The Medical Alley Podcast, presented by MentorMate

Honoring Earl Bakken's Legacy with Alissa Light and Adrian Fischer, The Bakken Museum

March 18, 2024 Medical Alley
The Medical Alley Podcast, presented by MentorMate
Honoring Earl Bakken's Legacy with Alissa Light and Adrian Fischer, The Bakken Museum
Show Notes Transcript

Forty years ago, Earl Bakken  helped establish Medical Alley to ensure that Minnesota's healthcare ecosystem remained strong. Prior to helping found Medical Alley, Bakken famously founded Medtronic. But his inspiration and love of science and technology started as a kid when he fell in love with the movie "Frankenstein." Many years later, Bakken's legacy and his love of innovation and curiosity — and electricity — is preserved and told at the Bakken Museum in Minneapolis.

On this week's Medical Alley Podcast, Bakken Museum President and CEO Alissa Light and Adrian Fischer, curator of exhibits and collections at the museum, join to share more about the Bakken Musuem as an incubator for innovation. They also discuss the ways in which the Bakken Musuem is helping future generations of entrepreneurs and innovators by fostering a love of STEM in children through various programs and educational opportunities.

Learn more about the Bakken Museum or find out what you can expect when you visit at thebakken.org.

Follow Medical Alley on social media on LinkedIn, Facebook, Twitter and Instagram.

Frank Jaskulke  01:15

Good morning, good afternoon. And good evening to everyone out there and Medical Alley. This is Frank Jaskulke, your host for the Medical Alley Podcast. And today we have a really great episode as Medical Alley enters our 40th anniversary, we're going to be talking with a couple of people from the Bakken Museum, a place I bet many of you have been to but may not know the, the history or its impact or its connection to the broader community. So I'm so excited today to be joined by their CEO Alissa Light, and by Adrian Fisher, who is the curator of exhibits and collections. We're going to have a bit of a discussion today, and I hope after you hear this, you're inspired to go check it out, maybe for the second time if you've been before or a first time if you haven't been. Alissa, Adrian, thank you both so much for joining us today.

 Alissa Light  02:17

Thanks for having us. It's great to be here.

 Adrian Fischer  02:19

Thank you.

 Frank Jaskulke  02:19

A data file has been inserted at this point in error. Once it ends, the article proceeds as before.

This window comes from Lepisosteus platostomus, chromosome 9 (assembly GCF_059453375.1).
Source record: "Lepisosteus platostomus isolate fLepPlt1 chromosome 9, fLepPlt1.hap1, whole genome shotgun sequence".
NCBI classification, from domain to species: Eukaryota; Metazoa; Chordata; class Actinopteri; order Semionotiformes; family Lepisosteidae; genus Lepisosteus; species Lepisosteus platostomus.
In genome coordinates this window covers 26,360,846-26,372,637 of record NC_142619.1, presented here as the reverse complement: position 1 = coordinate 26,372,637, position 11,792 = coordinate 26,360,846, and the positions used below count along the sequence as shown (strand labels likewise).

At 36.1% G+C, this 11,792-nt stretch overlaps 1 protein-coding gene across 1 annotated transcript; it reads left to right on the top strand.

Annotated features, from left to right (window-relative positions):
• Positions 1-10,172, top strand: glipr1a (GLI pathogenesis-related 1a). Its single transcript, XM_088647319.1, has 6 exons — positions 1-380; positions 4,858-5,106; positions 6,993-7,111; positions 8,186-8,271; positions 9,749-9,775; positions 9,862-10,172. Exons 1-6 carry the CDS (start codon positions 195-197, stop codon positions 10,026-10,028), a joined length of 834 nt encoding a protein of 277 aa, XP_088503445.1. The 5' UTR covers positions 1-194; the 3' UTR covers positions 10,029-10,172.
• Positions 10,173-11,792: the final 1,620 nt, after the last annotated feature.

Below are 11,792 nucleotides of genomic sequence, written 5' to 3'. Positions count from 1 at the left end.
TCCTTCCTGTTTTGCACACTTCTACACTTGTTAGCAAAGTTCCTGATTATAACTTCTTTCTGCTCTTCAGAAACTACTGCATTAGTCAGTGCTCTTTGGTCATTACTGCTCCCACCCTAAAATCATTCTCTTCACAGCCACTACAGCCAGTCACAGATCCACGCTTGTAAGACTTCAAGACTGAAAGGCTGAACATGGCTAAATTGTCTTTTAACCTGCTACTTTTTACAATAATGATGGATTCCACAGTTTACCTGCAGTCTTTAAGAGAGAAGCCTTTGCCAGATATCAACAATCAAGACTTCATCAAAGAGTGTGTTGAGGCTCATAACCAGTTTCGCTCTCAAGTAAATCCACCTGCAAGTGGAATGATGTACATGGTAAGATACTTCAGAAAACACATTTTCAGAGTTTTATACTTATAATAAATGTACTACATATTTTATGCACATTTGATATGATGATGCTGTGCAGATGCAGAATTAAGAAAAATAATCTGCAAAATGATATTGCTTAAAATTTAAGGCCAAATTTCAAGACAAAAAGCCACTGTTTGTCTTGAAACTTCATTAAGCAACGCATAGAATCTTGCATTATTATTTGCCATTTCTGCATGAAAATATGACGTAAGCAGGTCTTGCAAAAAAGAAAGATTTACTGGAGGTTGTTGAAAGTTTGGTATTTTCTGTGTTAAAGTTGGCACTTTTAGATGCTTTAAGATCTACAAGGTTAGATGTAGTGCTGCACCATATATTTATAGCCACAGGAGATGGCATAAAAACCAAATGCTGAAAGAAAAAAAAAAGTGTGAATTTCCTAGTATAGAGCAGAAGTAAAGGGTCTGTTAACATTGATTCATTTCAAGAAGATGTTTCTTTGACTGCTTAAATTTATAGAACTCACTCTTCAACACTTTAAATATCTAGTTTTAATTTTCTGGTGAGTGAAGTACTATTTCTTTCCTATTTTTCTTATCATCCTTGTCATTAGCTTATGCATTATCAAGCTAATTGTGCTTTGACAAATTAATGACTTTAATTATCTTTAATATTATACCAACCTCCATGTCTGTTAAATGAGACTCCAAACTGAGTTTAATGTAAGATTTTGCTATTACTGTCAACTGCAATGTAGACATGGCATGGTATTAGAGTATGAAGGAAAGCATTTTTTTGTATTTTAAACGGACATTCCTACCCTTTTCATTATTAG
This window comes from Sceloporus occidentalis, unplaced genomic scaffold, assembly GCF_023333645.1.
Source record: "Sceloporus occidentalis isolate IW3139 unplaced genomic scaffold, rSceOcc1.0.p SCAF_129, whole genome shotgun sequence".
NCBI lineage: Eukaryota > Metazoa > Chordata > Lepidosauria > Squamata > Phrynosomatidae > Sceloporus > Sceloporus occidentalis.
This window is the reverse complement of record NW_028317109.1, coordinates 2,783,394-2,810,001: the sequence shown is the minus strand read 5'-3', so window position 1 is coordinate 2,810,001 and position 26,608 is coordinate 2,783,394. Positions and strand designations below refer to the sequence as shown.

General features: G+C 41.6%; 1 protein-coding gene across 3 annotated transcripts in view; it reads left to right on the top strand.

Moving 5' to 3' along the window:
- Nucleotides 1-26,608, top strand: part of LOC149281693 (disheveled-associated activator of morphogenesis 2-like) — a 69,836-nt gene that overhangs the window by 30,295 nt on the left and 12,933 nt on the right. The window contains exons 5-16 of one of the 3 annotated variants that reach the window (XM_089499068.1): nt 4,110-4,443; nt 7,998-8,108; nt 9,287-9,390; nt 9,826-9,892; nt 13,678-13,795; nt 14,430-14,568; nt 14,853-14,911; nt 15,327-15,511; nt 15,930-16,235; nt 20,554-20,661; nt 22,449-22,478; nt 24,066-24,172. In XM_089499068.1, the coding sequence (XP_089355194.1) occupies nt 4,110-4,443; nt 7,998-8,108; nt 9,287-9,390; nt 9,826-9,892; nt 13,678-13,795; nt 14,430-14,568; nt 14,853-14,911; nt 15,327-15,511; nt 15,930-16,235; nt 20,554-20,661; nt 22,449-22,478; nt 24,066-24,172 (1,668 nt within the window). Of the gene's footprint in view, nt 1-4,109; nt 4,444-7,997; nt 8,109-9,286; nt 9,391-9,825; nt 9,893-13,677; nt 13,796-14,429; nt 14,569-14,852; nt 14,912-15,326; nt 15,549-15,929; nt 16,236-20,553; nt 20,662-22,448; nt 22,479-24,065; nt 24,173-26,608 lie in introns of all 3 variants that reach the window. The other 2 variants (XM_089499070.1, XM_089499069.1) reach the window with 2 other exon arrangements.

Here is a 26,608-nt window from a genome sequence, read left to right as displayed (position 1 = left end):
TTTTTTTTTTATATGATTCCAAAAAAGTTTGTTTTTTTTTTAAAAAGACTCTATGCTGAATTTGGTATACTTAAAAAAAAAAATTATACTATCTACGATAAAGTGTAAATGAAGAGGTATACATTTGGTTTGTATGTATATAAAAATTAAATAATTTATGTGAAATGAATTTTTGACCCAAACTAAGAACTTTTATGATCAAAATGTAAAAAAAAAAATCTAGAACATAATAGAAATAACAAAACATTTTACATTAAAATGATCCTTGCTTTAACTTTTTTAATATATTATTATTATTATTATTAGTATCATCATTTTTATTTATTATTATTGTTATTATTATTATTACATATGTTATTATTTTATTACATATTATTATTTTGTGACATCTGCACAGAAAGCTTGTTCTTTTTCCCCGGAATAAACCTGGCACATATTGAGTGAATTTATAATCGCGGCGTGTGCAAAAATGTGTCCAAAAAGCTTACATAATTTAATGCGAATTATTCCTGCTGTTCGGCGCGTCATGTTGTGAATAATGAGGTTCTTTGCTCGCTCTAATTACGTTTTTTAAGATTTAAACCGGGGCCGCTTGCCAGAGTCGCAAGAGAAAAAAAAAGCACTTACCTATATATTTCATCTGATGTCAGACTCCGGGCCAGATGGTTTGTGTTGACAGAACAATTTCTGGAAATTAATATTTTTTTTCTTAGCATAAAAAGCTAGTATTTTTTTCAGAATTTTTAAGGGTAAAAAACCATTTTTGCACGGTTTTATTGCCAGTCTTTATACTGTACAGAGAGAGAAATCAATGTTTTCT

Well, maybe the place we could start, some people will appreciate this, but maybe not all know this. But what does Frankenstein have to do with the Bakken Museum and the history of this community?

 Alissa Light  02:34

You know, I think my first response is that Frankenstein has just about everything to do with the Bakken Museum. And really, it starts with our founding. So Earl Bakken, co founder of Medtronic, founder of the Bakken Museum, co founder of Medical Alley, was inspired by the movie Frankenstein. And I bet a lot of you know this story when he was eight years old, growing up in Columbia Heights. Earl snuck into the Heights Theater to see the movie Frankenstein. And I don't know how many of you out there have eight year olds in your lives. I know for me, my eight year old would have been terrified by that movie. But Earl was incredibly inspired by this idea of animating life with electricity. And when you think about the power of that storytelling, and what it meant to eight year old Earl, who then went on to invent the external battery powered transistorized pacemaker, saving millions and millions of lives and founding the incredible innovative company Medtronic, there was a seed planted when Earl saw Frankenstein. And so I think for us at the Bakken Museum, we're really interested in expanding that seed planting for more and more and more people to see their own inherent innovator inside of themselves. And also to connect to that story of Earl as a young kid who got inspired by this story. And then at the Bakken Museum, we actually, we kind of pull at the layers even more. So we asked the question, who wrote the story Frankenstein? And, of course, it's a teenage girl growing up in the early 1800s, Mary Shelley. And so we invite our visitors to think about what was the context around Mary Shelley, what were the fringe medical innovations of that time that might have inspired this young woman to pave a path and really invent a genre of science fiction at a time when she couldn't even have her name associated with the book because she was a woman, and a young woman at that. And so we really get inspired by all of these threads and connections of the power of storytelling, the power of your own inherent innovator, and really inviting people of all ages to see themselves in that context. 

 Frank Jaskulke  04:51

Oh, that's amazing. And I love that connection, that thread that you just tore there of the history, how far back in time it goes, that has created impact still today. You know, we're 150, nearly 200 years away, and there's still impact coming in. And it reminds me of a story that a number of Medtronic people have told me about this poster of the human body being in Medtronic that Earl had written on there, all the different places where he wanted to have technology that would impact health care tied to electricity. And to think, a book written well before he was born, turned into a movie planted that seed. And here we are today getting to plant new seeds. And maybe that's a good place to then back up and ask for both of you. What is the Bakken Museum? How would you describe what the museum is and what its places in our community?

 Alissa Light  05:52